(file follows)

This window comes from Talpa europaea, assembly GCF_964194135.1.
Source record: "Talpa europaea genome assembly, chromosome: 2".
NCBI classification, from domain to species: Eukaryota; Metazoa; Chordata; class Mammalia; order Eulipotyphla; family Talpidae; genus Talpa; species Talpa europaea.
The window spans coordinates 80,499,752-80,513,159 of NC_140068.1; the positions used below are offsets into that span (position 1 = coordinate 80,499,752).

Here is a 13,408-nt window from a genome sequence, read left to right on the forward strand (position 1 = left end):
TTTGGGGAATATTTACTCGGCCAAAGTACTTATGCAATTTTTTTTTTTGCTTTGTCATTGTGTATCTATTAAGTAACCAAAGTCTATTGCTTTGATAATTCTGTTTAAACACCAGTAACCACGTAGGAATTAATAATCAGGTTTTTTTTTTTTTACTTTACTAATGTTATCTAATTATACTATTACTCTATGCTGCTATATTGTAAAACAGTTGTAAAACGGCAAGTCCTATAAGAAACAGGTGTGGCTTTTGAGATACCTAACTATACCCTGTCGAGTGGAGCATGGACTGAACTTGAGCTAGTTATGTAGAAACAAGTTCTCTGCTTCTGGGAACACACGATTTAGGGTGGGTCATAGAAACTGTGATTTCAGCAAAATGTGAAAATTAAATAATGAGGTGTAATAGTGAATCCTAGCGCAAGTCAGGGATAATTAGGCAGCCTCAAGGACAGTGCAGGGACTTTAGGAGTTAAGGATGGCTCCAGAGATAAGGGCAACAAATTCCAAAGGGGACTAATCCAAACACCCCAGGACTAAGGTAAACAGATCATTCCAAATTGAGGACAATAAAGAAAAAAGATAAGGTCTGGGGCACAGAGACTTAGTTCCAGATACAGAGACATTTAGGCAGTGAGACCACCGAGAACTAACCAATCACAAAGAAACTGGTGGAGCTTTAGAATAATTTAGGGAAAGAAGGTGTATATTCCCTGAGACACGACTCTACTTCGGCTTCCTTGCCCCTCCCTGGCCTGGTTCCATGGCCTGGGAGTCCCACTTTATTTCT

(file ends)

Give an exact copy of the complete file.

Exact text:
This window comes from Talpa europaea, assembly GCF_964194135.1.
Source record: "Talpa europaea genome assembly, chromosome: 2".
NCBI classification, from domain to species: Eukaryota; Metazoa; Chordata; class Mammalia; order Eulipotyphla; family Talpidae; genus Talpa; species Talpa europaea.
The window spans coordinates 80,499,752-80,513,159 of NC_140068.1; the positions used below are offsets into that span (position 1 = coordinate 80,499,752).

Here is a 13,408-nt window from a genome sequence, read left to right on the forward strand (position 1 = left end):
TTTGGGGAATATTTACTCGGCCAAAGTACTTATGCAATTTTTTTTTTTGCTTTGTCATTGTGTATCTATTAAGTAACCAAAGTCTATTGCTTTGATAATTCTGTTTAAACACCAGTAACCACGTAGGAATTAATAATCAGGTTTTTTTTTTTTTACTTTACTAATGTTATCTAATTATACTATTACTCTATGCTGCTATATTGTAAAACAGTTGTAAAACGGCAAGTCCTATAAGAAACAGGTGTGGCTTTTGAGATACCTAACTATACCCTGTCGAGTGGAGCATGGACTGAACTTGAGCTAGTTATGTAGAAACAAGTTCTCTGCTTCTGGGAACACACGATTTAGGGTGGGTCATAGAAACTGTGATTTCAGCAAAATGTGAAAATTAAATAATGAGGTGTAATAGTGAATCCTAGCGCAAGTCAGGGATAATTAGGCAGCCTCAAGGACAGTGCAGGGACTTTAGGAGTTAAGGATGGCTCCAGAGATAAGGGCAACAAATTCCAAAGGGGACTAATCCAAACACCCCAGGACTAAGGTAAACAGATCATTCCAAATTGAGGACAATAAAGAAAAAAGATAAGGTCTGGGGCACAGAGACTTAGTTCCAGATACAGAGACATTTAGGCAGTGAGACCACCGAGAACTAACCAATCACAAAGAAACTGGTGGAGCTTTAGAATAATTTAGGGAAAGAAGGTGTATATTCCCTGAGACACGACTCTACTTCGGCTTCCTTGCCCCTCCCTGGCCTGGTTCCATGGCCTGGGAGTCCCACTTTATTTCT